Kafula Mwiche is known to most of us in the LSA Group of Companies as our Group Legal Counsel. But away from his official role, he is a keen fitness advocate which he has taken up with religious passion. He says it’s cheaper to keep fit and stay healthy than to spend money and time seeking medical attention. Patience Chisanga caught up with him in this interview.
Q: What made you take up running?
A: I can’t really point to a particular reason I took up running. All I recall is that sometime in 2014 my wife and I decided to start some running as a variation to the Gym and Bootcamp workouts we had been accustomed to. I began seriously working out in 2002 when I went to pursue my Master’s Degree in the UK. In that year I managed to get a Chevening Scholarship to pursue postgraduate studies from the Commonwealth and Foreign Office of the UK and one of the conditions was a clean bill of health. Whilst undertaking the medicals I was advised that my blood pressure was too high and I was overweight. My doctor strongly advised that I use exercise to improve my health. That was the beginning of my fitness journey. I began to run and discovered that I actually loved the challenge of each run. I have never looked back since then.
Q: Most people make a decision to keep fit, and along the way quit. What has kept you going as a runner?
A: I think for one to keep working out and doing such activities one has to make a decision that it is a life style change. I have never looked back since I began working out and running in particular. It’s a lifestyle and it is something I have to do every day just like any other activity. As I eat and go for work each day is the same thing when it comes to my fitness regime. I literally work out every day and when not training for a race, I run three times a week. When I’m in training I run five times a week and that’s what is called a moderate training programme.
Q: What does a day in your life look like especially when you are preparing for a Marathon?
A: Training for a Marathon is tough, it takes a lot of time, effort and sacrifice. I normally have a 16 weeks training programme for a Marathon and the programme will depend on the objectives. I either run to race or run as part of training for a bigger event. My typical day begins at 02:00 AM, I wake up to take my first hydration which is 500ml of water. I then wake up at 04:00 hours, spend 10-15 minutes in the presence of the Most High, reading the scriptures and meditating on the word. I then take a quick shower and dress up for the run on the menu. I then leave the house to either join up with my running club or take a solo run. My training is in accordance with the programme my coach gives me. I have a personal running coach out of South Africa, Chris Bruwer. He sends me a monthly training programme which I follow. Each running day has a different running activity; there are days for an easy run, days for speed work and days for long slow distance. A typical marathon training programme will ensure that I cover not less than 45 km in a week. I combine my running with strength training and other aerobic activities. So on some days after my run I take my spinning classes as I have found myself being a spinning instructor at the Life Style Gym at East Park Mall. My spinning classes are on Monday; Wednesday and Friday at 06:00 AM. After my run or workout I get to the office and earn my keep. Food is an important aspect of training so in a day I ensure that I have six meals which are properly balanced. I normally retire at 21:00 hrs so that I have my 7 hours of sleep.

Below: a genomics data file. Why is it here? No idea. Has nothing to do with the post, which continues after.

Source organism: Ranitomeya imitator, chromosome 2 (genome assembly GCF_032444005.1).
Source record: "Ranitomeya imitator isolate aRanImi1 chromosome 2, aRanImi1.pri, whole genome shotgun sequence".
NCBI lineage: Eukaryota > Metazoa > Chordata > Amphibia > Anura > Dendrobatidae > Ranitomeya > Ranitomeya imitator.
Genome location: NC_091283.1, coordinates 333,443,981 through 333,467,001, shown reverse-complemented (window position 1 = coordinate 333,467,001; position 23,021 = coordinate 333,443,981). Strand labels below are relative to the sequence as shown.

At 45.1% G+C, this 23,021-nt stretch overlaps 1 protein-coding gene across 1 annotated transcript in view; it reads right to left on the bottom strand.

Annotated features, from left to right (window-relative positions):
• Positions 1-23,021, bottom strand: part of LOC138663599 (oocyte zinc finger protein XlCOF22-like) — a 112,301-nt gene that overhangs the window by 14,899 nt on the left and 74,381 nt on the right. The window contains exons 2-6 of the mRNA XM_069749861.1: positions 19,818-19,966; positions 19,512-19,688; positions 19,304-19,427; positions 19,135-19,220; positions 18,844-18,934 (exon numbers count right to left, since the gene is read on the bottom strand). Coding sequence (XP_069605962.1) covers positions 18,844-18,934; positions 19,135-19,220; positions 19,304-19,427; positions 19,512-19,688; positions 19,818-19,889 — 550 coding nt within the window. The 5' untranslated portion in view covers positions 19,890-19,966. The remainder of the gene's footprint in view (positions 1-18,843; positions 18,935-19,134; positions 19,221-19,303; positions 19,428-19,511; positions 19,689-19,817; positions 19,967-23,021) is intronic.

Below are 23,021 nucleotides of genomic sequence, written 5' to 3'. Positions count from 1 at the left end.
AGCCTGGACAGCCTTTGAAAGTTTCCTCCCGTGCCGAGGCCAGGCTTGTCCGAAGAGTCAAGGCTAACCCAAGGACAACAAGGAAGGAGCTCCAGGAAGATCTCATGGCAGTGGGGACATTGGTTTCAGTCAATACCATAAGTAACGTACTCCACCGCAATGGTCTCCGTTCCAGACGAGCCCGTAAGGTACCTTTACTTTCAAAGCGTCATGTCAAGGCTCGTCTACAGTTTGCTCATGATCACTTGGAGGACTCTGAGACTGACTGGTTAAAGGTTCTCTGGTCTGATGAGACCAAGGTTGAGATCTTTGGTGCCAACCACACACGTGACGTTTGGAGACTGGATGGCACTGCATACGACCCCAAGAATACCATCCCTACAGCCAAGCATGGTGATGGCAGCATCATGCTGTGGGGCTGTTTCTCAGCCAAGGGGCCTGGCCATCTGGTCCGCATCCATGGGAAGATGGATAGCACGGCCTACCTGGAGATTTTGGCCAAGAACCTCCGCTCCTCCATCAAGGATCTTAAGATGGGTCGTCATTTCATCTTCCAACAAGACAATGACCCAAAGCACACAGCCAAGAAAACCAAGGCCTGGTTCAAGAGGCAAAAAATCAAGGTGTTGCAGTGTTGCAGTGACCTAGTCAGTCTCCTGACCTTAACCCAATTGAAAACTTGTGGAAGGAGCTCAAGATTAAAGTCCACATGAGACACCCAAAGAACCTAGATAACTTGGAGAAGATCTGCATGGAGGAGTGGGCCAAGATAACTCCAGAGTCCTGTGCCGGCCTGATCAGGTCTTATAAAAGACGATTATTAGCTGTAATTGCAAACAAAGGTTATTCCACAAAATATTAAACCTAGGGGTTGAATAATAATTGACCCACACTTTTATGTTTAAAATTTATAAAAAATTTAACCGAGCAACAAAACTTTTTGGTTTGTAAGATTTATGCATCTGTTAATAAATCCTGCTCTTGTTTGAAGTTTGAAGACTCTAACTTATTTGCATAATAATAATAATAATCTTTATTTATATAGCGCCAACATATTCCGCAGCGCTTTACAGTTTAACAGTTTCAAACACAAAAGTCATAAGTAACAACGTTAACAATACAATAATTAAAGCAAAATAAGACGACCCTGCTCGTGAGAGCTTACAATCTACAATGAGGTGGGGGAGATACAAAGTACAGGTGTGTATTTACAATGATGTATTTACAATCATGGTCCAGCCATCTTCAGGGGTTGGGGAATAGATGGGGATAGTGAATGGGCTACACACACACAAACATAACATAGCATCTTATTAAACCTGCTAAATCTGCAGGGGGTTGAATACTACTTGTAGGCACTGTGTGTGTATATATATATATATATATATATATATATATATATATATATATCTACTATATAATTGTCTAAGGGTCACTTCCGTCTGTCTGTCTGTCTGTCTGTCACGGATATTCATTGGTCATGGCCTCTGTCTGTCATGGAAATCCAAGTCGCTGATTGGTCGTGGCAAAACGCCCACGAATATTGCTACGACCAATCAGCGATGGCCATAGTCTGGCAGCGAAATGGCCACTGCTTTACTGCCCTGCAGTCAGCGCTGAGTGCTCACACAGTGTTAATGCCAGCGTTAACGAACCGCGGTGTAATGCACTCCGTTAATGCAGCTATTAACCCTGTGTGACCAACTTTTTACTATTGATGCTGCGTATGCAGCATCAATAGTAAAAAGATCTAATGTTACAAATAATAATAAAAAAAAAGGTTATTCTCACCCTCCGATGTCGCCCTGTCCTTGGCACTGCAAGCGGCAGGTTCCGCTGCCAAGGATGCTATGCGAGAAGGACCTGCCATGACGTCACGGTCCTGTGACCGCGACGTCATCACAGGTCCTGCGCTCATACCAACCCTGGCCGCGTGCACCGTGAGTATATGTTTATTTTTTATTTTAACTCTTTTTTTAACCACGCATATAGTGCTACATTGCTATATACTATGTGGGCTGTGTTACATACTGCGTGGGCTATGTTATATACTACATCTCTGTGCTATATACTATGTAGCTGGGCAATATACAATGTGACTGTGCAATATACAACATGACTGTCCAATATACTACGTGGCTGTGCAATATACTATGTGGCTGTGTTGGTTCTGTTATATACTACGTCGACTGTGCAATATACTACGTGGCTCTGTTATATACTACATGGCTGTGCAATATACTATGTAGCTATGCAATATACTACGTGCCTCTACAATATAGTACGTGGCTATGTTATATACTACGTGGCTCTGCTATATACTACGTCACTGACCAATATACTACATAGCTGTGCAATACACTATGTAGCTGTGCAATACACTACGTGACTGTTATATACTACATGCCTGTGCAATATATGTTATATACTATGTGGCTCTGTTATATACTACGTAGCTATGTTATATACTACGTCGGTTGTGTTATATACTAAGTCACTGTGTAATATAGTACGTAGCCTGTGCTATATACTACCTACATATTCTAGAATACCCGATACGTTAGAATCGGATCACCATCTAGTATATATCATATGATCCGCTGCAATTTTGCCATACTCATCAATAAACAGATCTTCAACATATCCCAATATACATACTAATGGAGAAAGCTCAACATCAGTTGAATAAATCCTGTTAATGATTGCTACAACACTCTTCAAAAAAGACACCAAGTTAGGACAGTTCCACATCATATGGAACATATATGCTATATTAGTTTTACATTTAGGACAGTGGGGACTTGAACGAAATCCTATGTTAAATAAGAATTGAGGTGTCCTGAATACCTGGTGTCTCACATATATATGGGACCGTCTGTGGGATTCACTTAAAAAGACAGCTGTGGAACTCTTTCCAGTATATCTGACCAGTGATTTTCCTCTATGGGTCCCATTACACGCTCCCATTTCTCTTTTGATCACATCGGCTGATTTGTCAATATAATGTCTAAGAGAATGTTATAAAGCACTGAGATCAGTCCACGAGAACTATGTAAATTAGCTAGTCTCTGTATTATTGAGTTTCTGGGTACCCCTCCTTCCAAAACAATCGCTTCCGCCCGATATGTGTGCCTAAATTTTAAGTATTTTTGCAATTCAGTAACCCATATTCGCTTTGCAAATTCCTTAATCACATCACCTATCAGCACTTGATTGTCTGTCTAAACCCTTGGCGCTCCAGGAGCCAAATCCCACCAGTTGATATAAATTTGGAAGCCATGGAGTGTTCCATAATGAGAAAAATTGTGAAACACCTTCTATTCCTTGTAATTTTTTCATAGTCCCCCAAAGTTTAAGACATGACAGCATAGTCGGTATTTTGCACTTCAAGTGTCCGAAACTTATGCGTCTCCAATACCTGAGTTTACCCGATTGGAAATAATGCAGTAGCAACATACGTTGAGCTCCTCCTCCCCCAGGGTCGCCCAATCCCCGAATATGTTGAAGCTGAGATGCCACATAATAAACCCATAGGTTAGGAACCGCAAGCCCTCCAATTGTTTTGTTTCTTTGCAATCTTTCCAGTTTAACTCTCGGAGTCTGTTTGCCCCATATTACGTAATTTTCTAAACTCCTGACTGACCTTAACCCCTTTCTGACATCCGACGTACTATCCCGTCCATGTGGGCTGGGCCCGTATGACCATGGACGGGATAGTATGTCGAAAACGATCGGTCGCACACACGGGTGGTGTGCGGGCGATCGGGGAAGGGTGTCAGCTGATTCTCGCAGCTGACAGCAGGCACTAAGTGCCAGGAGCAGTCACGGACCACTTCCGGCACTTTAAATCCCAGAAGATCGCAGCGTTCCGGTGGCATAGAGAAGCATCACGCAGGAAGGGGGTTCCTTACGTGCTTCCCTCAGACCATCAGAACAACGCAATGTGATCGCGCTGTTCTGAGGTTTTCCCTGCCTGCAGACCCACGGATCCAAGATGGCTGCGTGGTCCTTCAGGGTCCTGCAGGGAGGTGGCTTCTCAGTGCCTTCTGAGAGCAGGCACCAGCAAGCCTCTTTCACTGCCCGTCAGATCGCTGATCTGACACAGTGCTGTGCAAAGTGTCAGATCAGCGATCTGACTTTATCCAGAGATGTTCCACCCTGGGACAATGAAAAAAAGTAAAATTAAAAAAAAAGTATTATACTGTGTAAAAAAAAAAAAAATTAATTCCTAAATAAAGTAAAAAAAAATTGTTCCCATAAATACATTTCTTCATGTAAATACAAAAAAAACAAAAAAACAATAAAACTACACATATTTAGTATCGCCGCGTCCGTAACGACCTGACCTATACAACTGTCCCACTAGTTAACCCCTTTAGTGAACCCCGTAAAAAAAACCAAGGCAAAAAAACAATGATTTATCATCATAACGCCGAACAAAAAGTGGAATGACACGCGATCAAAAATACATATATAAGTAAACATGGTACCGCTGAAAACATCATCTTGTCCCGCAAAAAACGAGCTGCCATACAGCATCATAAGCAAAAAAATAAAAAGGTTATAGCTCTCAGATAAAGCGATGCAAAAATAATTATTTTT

Q: How do you balance work and fitness?
A: The Most High has given us 24 hours in a day and this is enough time for one to undertake all activities that one has to do. I’m an early riser so I’m able to be in the office in good time after my training. So I carry my work clothes to the Gym and shower and change after my workout. Luckily, we have a gym at the office with showers so at times I get to the office at 05:00 AM and go for my run and then take a shower at the office. In an event I have an evening workout I normally go to the gym after hours then return to the office when it’s nice and quiet and put in a good hour’s work and I find this very refreshing. At times I even work out over lunch; I call it the “Lunchtime Squeeze,” which energises you for the afternoon. In a nutshell work is no excuse one can’t find time.
Q: What have been your most exciting Marathons thus far and why?
A: I have so far participated in three Marathons, the Sanlam Cape Town Marathon in September 2016, the City of Manchester Marathon in March 2017 and the TC’s New York Marathon in November 2017. The top of the pick is the New York City Marathon; it was an awesome experience, a life changing Marathon. It is arguably the biggest in the world with over 50,000 participants from 145 ccountries. The cream on the cake for me was that I was the official flag carrier for Zambia which was such an honour to represent my ccountry. The race is in the best ccity in the world so it’s a must -do marathon and I’m glad it’s off my bucket list, but I can surely do it over and over.